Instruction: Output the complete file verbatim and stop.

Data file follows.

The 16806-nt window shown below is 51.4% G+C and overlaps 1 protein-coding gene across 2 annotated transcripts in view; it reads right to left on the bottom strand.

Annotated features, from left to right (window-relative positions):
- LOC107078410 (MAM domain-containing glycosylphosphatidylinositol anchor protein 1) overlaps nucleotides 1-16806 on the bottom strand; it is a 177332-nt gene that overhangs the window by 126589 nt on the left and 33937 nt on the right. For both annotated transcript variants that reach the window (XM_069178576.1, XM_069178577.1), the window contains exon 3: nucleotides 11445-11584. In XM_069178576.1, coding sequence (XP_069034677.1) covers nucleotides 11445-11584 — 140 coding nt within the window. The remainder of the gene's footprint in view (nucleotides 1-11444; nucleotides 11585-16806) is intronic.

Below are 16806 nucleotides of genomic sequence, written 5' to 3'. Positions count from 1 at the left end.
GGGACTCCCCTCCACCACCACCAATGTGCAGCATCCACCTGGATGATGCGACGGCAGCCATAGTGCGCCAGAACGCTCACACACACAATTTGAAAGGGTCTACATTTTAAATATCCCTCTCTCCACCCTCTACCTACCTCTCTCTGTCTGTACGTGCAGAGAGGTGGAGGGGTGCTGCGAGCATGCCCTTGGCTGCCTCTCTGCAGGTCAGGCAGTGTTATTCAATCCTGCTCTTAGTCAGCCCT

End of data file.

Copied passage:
The 16806-nt window shown below is 51.4% G+C and overlaps 1 protein-coding gene across 2 annotated transcripts in view; it reads right to left on the bottom strand.

Annotated features, from left to right (window-relative positions):
- LOC107078410 (MAM domain-containing glycosylphosphatidylinositol anchor protein 1) overlaps nucleotides 1-16806 on the bottom strand; it is a 177332-nt gene that overhangs the window by 126589 nt on the left and 33937 nt on the right. For both annotated transcript variants that reach the window (XM_069178576.1, XM_069178577.1), the window contains exon 3: nucleotides 11445-11584. In XM_069178576.1, coding sequence (XP_069034677.1) covers nucleotides 11445-11584 — 140 coding nt within the window. The remainder of the gene's footprint in view (nucleotides 1-11444; nucleotides 11585-16806) is intronic.

Below are 16806 nucleotides of genomic sequence, written 5' to 3'. Positions count from 1 at the left end.
GGGACTCCCCTCCACCACCACCAATGTGCAGCATCCACCTGGATGATGCGACGGCAGCCATAGTGCGCCAGAACGCTCACACACACAATTTGAAAGGGTCTACATTTTAAATATCCCTCTCTCCACCCTCTACCTACCTCTCTCTGTCTGTACGTGCAGAGAGGTGGAGGGGTGCTGCGAGCATGCCCTTGGCTGCCTCTCTGCAGGTCAGGCAGTGTTATTCAATCCTGCTCTTAGTCAGCCCT